Mike Mann reported selling 9 domain names in November for a total of $171,164. Prices started at $2,888 and went up to $39,000. Mike made the following tweet on November 13: “Sold 15 premium .Com so far today, mostly too cheap, one for $4888”. I hope there is not someone that thinks that these are all the domains that Mike sold in November. These are just the domains that he chose to report. Also he is purchasing hundreds of domains each month yet he reports only 1 or 2 or not at all.
Efty announced today that they are bringing SSL (HTTPS) encryption to Efty marketplaces for all users on the Growth, Pro and Lifetime plans. Here is how Efty describes how this is important and how to enable SSL on marketplaces:Why is this important? Earlier this year Google started labeling any websites that do not have SSL installed as “Not secure”.
GoDaddy expired domain name auctions now guarantee delivery but you still have to wait 7 daysGoDaddy changed their renewal/expiry domain name policy and owners now have 30 days after the expiration date to renew their domains. At that time the domain name is already in an expired domain name auction that starts at day 25 after the expiration. So after day 30 any domain name that receives a bid is put into a GoDaddy holding account so they can ensure delivery to the winning bidder.
Muck Rack makes it simple to find people, tweets, or articles that mention any name, keyword, company, hashtag etc. We've compiled this guide to help you make the most of your search.
Selecting a term
Start searching tweets, articles from media outlets, articles mentioned in tweets, journalists'
names, titles and bios with some suggested searches:
Companies or Topics (e.g. iPhone, Microsoft)
Phrases (e.g. "cloud computing") — use quotes to keep the terms together
Twitter handles (e.g. @username) — returns those who have mentioned or replied to
Names (e.g. "David Pogue")
Hashtags (e.g. #sxsw, #london2012)
Bio details (e.g. vegan, Olympics, father)
Muck Rack's Advanced Search allows for many boolean operators.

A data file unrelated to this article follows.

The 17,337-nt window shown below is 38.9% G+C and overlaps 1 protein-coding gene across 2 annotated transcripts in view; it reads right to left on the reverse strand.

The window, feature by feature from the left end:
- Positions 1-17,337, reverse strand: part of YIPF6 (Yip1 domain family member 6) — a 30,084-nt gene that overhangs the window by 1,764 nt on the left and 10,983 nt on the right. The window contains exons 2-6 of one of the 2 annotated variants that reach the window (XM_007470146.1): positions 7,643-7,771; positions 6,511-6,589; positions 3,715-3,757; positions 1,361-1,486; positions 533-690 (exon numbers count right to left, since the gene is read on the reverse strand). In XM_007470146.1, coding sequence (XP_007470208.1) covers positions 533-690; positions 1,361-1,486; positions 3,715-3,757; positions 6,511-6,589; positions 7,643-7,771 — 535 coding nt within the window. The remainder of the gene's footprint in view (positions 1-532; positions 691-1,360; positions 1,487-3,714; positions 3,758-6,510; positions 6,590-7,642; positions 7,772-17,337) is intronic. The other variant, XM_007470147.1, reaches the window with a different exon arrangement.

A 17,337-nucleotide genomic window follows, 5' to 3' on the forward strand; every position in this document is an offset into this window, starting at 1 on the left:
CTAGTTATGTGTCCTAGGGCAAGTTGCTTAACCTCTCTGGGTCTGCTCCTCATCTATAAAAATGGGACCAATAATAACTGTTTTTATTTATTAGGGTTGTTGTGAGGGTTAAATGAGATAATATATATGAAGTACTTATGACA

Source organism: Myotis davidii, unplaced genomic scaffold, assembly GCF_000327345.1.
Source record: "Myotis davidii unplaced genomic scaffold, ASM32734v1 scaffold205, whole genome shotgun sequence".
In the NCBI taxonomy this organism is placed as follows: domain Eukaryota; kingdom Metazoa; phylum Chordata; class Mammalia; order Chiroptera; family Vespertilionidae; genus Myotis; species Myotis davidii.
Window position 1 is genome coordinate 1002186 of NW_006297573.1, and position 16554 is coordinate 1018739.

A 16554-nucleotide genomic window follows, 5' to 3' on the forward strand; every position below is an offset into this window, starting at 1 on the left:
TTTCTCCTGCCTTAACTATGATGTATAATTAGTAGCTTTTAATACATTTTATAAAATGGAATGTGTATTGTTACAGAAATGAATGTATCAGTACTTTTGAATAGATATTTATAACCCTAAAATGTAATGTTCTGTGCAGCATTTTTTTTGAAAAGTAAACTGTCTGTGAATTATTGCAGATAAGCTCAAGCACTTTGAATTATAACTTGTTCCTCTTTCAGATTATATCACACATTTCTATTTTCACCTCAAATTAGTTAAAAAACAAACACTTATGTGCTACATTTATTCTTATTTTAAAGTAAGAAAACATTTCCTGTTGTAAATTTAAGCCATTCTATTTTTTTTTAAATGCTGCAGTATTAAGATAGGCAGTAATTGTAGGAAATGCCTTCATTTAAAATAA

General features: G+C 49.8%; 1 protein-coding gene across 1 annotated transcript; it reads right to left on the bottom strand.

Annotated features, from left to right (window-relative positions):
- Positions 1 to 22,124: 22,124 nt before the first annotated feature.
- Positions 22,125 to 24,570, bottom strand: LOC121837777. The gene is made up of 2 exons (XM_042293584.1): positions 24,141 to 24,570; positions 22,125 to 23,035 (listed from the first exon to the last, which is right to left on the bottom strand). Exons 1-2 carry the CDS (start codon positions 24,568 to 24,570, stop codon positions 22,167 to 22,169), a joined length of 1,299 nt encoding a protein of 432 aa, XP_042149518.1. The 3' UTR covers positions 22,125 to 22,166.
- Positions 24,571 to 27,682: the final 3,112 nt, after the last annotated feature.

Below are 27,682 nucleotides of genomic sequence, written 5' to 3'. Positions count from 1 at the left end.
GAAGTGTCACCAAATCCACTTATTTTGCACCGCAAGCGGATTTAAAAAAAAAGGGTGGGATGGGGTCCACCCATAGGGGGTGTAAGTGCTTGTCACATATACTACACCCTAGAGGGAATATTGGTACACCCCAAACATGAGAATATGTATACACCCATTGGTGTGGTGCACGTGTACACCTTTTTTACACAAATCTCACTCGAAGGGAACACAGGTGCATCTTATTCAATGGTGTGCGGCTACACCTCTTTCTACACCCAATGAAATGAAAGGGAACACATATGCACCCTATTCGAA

Find results that mention multiple specified terms, use AND or
+. For example, ensure each result contains both Elon Musk and Mark Zuckerberg by
searching Musk AND Zuckerberg or Musk + Zuckerberg.
Use the operators OR or , to broaden your search when you'd like either of
multiple terms to appear in results. (This is the default behavior of our search when no operators
are used). For example, results will contain either cake or cookie by searching cake OR cookie or cake,cookie
Use NOT or - to subtract results from your search. For
example, searching Disney will yield results about the Walt Disney Company as well as Walt Disney
World Resort. To exclude mentions of Disney World, search for Disney -World or Disney
When using one of these operators with a phrase, enclose it in quotation marks. For example, you can
find results about smartphones excluding Apple's iPhone 4S by searching smartphone -"iPhone
Exact case matching or punctuation
If you're searching for a brand name or keyword that relies on specific punctuation marks or capitalization, you can
find results that match your exact query by adding matchcase: before the keyword you're searching for, like matchcase:E*TRADE .
Use parentheses to separate multiple
boolean phrases. For example, to find journalists talking about having fun in Disney World or
Disneyland, search for ("disney world" OR disneyland) AND fun.
An asterisk can be used to search for any variation of a root word truncated by the asterisk. For example, searching for admin* will return results for administrator, administration, administer, administered, etc.
A near operator is an AND operator where you can control the distance between the words. You can vary the distance the near operation uses by adding a forward slash and number (between 0-99) such as strawberries NEAR/10 "whipped cream", which means the strawberries must exist within 10 words of "whipped cream".